As a Youth Ki Awaaz Menstrual Health Fellow, Nitisha has started Let’s Talk Period, a campaign to mobilise young people to switch to sustainable period products. She says, “80 lakh women in Delhi use non-biodegradable sanitary products, generate 3000 tonnes of menstrual waste, that takes 500-800 years to decompose; which in turn contributes to the health issues of all menstruators, increased burden of waste management on the city and harmful living environment for all citizens.

Let’s Talk Period aims to change this by

Find out more about her campaign here.

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A former Assistant Secretary with the Ministry of Women and Child Development in West Bengal for three months, Lakshmi Bhavya has been championing the cause of menstrual hygiene in her district. By associating herself with the Lalana Campaign, a holistic menstrual hygiene awareness campaign which is conducted by the Anahat NGO, Lakshmi has been slowly breaking taboos when it comes to periods and menstrual hygiene.

A Gender Rights Activist working with the tribal and marginalized communities in india, Srilekha is a PhD scholar working on understanding body and sexuality among tribal girls, to fill the gaps in research around indigenous women and their stories. Srilekha has worked extensively at the grassroots level with community based organisations, through several advocacy initiatives around Gender, Mental Health, Menstrual Hygiene and Sexual and Reproductive Health Rights (SRHR) for the indigenous in Jharkhand, over the last 6 years.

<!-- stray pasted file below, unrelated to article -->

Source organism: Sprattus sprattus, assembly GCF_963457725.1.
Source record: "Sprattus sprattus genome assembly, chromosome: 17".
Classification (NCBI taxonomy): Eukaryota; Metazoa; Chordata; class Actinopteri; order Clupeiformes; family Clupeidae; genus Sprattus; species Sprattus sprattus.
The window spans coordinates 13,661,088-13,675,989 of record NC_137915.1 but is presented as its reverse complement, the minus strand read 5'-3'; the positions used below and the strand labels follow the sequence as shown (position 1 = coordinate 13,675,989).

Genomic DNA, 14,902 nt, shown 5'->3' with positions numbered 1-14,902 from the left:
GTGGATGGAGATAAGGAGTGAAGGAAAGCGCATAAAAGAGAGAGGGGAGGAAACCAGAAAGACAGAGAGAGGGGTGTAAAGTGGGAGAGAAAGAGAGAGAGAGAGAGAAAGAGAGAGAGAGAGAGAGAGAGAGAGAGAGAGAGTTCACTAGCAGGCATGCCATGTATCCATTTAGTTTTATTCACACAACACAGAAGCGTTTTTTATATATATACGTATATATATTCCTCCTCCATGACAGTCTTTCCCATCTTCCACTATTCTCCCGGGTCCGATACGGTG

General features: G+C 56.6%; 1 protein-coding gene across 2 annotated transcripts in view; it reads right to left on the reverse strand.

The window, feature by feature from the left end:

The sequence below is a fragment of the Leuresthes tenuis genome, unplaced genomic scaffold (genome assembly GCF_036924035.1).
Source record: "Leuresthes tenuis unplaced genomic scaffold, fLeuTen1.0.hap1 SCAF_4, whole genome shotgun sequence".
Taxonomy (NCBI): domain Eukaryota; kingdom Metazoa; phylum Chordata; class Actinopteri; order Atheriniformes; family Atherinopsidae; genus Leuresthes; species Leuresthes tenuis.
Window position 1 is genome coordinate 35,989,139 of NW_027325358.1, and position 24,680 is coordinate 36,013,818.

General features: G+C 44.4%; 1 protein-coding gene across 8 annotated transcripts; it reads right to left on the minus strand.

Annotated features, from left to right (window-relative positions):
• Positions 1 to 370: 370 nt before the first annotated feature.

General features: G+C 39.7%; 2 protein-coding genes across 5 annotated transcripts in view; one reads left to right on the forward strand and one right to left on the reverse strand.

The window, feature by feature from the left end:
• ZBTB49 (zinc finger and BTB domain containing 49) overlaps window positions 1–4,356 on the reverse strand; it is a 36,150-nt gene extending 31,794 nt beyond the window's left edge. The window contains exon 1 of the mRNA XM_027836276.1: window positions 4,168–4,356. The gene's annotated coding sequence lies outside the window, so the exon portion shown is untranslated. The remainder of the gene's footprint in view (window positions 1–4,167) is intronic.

Srilekha has also contributed to sustainable livelihood projects and legal aid programs for survivors of sex trafficking. She has been conducting research based programs on maternal health, mental health, gender based violence, sex and sexuality. Her interest lies in conducting workshops for young people on life skills, feminism, gender and sexuality, trauma, resilience and interpersonal relationships.

A Guwahati-based college student pursuing her Masters in Tata Institute of Social Sciences, Bidisha started the #BleedwithDignity campaign on the technology platform, demanding that the Government of Assam install
biodegradable sanitary pad vending machines in all government schools across the state. Her petition on has already gathered support from over 90000 people and continues to grow.

Bidisha was selected in’s flagship program ‘She Creates Change’ having run successful online advocacy
campaigns, which were widely recognised. Through the #BleedwithDignity campaign; she organised and celebrated World Menstrual Hygiene Day, 2019 in Guwahati, Assam by hosting a wall mural by collaborating with local organisations. The initiative was widely covered by national and local media, and the mural was later inaugurated by the event’s chief guest Commissioner of Guwahati Municipal Corporation (GMC) Debeswar Malakar, IAS.